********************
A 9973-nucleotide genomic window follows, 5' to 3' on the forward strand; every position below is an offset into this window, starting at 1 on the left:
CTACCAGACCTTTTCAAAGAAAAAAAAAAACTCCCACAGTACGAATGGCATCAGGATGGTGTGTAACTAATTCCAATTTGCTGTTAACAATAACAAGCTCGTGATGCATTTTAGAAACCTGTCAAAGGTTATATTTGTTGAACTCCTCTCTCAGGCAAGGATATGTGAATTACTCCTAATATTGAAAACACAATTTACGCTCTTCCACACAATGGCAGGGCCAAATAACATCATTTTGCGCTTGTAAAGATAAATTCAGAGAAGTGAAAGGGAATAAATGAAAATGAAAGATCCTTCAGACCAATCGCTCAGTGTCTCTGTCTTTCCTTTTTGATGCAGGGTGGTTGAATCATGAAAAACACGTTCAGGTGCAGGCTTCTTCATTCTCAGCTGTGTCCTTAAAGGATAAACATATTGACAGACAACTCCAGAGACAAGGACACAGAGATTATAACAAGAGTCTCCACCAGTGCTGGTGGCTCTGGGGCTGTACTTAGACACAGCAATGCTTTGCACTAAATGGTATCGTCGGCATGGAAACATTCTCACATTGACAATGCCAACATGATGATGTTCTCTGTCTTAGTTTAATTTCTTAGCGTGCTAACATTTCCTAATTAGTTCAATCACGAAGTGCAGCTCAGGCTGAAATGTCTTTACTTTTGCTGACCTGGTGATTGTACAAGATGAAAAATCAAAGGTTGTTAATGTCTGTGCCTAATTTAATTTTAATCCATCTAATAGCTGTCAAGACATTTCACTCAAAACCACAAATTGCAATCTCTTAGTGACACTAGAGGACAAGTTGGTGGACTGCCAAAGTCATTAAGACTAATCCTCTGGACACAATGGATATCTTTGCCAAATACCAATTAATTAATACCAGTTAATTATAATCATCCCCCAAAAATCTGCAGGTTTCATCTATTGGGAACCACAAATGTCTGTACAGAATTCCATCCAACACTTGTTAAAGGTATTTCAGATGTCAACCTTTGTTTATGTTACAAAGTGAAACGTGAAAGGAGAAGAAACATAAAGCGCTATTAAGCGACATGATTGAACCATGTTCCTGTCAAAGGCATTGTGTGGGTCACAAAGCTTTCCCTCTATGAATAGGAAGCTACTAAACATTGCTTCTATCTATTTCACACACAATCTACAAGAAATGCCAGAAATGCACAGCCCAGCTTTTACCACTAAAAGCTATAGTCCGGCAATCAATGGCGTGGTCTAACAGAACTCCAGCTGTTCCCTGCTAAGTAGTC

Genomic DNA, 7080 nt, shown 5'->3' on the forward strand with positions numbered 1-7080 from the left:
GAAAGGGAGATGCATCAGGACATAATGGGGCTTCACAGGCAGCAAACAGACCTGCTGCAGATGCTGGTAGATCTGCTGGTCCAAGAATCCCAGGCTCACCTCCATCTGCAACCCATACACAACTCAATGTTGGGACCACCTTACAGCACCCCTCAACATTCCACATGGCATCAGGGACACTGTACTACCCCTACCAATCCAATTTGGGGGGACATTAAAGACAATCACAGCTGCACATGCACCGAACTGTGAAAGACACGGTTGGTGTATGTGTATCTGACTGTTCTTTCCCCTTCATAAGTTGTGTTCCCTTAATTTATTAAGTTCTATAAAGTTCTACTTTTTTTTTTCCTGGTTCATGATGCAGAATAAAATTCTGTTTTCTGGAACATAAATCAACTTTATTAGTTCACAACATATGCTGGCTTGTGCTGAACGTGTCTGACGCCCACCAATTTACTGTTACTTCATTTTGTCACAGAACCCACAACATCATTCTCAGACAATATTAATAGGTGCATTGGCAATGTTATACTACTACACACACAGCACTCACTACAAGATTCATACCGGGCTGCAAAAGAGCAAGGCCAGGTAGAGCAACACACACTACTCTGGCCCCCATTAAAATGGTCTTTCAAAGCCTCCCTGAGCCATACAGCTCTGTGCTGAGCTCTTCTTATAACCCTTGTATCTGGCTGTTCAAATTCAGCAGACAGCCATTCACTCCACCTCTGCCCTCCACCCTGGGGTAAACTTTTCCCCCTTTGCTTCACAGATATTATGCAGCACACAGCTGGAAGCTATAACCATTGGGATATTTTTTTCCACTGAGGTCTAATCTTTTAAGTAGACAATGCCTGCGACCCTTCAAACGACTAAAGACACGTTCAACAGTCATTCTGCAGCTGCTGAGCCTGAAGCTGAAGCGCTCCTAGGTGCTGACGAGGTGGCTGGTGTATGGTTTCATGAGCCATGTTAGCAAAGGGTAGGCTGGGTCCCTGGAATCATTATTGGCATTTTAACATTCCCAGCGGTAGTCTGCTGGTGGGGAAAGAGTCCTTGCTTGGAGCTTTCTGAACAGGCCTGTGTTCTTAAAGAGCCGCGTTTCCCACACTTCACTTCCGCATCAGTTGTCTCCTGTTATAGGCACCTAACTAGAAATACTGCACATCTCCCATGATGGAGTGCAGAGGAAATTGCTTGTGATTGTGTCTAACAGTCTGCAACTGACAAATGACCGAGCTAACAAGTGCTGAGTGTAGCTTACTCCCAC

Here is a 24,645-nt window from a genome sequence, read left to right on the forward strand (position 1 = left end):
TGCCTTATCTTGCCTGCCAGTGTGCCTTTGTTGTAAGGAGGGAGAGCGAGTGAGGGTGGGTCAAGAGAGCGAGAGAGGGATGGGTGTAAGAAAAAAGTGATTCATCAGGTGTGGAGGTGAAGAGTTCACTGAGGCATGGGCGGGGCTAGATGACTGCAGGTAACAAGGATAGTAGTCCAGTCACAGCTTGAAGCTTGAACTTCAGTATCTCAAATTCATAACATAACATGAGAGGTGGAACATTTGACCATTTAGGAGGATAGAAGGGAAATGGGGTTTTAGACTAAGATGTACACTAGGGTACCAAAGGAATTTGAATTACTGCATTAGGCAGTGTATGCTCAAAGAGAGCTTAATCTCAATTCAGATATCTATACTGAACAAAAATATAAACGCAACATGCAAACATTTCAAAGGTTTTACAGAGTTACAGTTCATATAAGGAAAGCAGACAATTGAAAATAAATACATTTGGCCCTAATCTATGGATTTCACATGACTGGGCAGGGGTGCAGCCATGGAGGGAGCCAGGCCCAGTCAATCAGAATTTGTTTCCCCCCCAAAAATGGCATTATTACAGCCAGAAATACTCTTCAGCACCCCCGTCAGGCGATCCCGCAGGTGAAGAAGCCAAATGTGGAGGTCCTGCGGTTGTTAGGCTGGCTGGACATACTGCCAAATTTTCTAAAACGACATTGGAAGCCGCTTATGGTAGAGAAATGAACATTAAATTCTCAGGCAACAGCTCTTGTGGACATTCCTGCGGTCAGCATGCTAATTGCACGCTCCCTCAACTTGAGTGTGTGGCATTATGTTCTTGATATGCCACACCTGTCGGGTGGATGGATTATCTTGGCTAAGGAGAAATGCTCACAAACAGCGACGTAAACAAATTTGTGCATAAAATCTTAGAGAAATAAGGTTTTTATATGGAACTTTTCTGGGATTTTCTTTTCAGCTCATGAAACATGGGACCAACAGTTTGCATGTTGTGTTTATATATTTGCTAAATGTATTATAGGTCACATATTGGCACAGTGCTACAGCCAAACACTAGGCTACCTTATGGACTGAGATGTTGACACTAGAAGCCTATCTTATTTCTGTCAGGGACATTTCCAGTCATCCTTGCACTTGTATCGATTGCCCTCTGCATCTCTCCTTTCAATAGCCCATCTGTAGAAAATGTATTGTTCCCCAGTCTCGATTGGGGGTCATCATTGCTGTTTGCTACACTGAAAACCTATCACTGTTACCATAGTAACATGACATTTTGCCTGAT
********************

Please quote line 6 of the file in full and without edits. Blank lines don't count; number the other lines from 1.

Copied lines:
TGCCTTATCTTGCCTGCCAGTGTGCCTTTGTTGTAAGGAGGGAGAGCGAGTGAGGGTGGGTCAAGAGAGCGAGAGAGGGATGGGTGTAAGAAAAAAGTGATTCATCAGGTGTGGAGGTGAAGAGTTCACTGAGGCATGGGCGGGGCTAGATGACTGCAGGTAACAAGGATAGTAGTCCAGTCACAGCTTGAAGCTTGAACTTCAGTATCTCAAATTCATAACATAACATGAGAGGTGGAACATTTGACCATTTAGGAGGATAGAAGGGAAATGGGGTTTTAGACTAAGATGTACACTAGGGTACCAAAGGAATTTGAATTACTGCATTAGGCAGTGTATGCTCAAAGAGAGCTTAATCTCAATTCAGATATCTATACTGAACAAAAATATAAACGCAACATGCAAACATTTCAAAGGTTTTACAGAGTTACAGTTCATATAAGGAAAGCAGACAATTGAAAATAAATACATTTGGCCCTAATCTATGGATTTCACATGACTGGGCAGGGGTGCAGCCATGGAGGGAGCCAGGCCCAGTCAATCAGAATTTGTTTCCCCCCCAAAAATGGCATTATTACAGCCAGAAATACTCTTCAGCACCCCCGTCAGGCGATCCCGCAGGTGAAGAAGCCAAATGTGGAGGTCCTGCGGTTGTTAGGCTGGCTGGACATACTGCCAAATTTTCTAAAACGACATTGGAAGCCGCTTATGGTAGAGAAATGAACATTAAATTCTCAGGCAACAGCTCTTGTGGACATTCCTGCGGTCAGCATGCTAATTGCACGCTCCCTCAACTTGAGTGTGTGGCATTATGTTCTTGATATGCCACACCTGTCGGGTGGATGGATTATCTTGGCTAAGGAGAAATGCTCACAAACAGCGACGTAAACAAATTTGTGCATAAAATCTTAGAGAAATAAGGTTTTTATATGGAACTTTTCTGGGATTTTCTTTTCAGCTCATGAAACATGGGACCAACAGTTTGCATGTTGTGTTTATATATTTGCTAAATGTATTATAGGTCACATATTGGCACAGTGCTACAGCCAAACACTAGGCTACCTTATGGACTGAGATGTTGACACTAGAAGCCTATCTTATTTCTGTCAGGGACATTTCCAGTCATCCTTGCACTTGTATCGATTGCCCTCTGCATCTCTCCTTTCAATAGCCCATCTGTAGAAAATGTATTGTTCCCCAGTCTCGATTGGGGGTCATCATTGCTGTTTGCTACACTGAAAACCTATCACTGTTACCATAGTAACATGACATTTTGCCTGAT